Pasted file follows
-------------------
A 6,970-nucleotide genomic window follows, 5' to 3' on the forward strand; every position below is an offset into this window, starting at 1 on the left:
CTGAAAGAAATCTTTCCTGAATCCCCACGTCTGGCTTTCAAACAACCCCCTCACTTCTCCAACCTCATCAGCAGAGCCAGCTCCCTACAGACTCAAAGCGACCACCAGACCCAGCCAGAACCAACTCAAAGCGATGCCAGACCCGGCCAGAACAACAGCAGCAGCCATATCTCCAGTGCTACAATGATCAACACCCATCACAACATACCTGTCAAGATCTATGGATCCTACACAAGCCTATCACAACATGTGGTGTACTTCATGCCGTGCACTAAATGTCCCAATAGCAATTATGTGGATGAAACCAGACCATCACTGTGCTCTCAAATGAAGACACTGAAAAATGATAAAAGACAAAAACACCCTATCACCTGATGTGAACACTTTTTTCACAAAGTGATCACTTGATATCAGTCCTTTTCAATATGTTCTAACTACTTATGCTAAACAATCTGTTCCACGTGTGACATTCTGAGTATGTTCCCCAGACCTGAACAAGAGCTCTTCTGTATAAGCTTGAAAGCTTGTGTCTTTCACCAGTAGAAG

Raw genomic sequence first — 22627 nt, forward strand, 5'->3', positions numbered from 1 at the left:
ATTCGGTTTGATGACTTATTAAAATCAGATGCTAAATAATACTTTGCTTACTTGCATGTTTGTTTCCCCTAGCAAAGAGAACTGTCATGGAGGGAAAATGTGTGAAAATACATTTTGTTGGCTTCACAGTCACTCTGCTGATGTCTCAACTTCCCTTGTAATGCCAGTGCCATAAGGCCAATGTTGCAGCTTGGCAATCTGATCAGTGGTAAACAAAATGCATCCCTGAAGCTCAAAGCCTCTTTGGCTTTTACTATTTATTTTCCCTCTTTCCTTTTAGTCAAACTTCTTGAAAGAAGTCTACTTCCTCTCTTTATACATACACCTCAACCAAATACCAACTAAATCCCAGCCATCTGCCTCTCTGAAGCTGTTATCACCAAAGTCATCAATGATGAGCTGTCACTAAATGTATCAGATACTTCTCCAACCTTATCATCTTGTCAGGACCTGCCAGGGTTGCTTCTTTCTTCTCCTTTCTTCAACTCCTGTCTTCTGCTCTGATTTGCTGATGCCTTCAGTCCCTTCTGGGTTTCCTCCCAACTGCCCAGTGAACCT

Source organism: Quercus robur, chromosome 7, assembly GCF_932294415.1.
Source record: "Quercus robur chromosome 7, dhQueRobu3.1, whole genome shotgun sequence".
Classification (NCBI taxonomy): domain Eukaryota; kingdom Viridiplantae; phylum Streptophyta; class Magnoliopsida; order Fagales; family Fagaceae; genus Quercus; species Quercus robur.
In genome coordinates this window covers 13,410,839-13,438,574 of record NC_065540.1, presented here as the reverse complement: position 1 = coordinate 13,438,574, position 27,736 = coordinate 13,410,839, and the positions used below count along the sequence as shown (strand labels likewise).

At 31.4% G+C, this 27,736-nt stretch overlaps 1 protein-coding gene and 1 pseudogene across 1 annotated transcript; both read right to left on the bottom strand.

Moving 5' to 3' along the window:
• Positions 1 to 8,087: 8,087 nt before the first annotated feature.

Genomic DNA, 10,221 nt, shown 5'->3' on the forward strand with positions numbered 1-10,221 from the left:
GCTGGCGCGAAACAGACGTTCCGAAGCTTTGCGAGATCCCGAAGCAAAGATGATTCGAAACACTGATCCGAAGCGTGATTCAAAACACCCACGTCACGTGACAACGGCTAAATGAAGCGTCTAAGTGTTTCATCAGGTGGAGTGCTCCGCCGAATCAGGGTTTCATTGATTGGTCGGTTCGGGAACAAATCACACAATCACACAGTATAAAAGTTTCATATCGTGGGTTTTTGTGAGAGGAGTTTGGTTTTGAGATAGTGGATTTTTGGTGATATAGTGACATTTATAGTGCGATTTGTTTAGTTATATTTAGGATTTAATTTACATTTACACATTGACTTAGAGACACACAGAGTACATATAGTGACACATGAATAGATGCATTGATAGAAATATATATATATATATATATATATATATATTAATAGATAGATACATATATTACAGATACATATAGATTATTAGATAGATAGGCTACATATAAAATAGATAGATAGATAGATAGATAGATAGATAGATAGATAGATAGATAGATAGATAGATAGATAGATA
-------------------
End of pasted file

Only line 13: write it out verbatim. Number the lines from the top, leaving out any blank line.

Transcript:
GCTGGCGCGAAACAGACGTTCCGAAGCTTTGCGAGATCCCGAAGCAAAGATGATTCGAAACACTGATCCGAAGCGTGATTCAAAACACCCACGTCACGTGACAACGGCTAAATGAAGCGTCTAAGTGTTTCATCAGGTGGAGTGCTCCGCCGAATCAGGGTTTCATTGATTGGTCGGTTCGGGAACAAATCACACAATCACACAGTATAAAAGTTTCATATCGTGGGTTTTTGTGAGAGGAGTTTGGTTTTGAGATAGTGGATTTTTGGTGATATAGTGACATTTATAGTGCGATTTGTTTAGTTATATTTAGGATTTAATTTACATTTACACATTGACTTAGAGACACACAGAGTACATATAGTGACACATGAATAGATGCATTGATAGAAATATATATATATATATATATATATATATATTAATAGATAGATACATATATTACAGATACATATAGATTATTAGATAGATAGGCTACATATAAAATAGATAGATAGATAGATAGATAGATAGATAGATAGATAGATAGATAGATAGATAGATAGATAGATA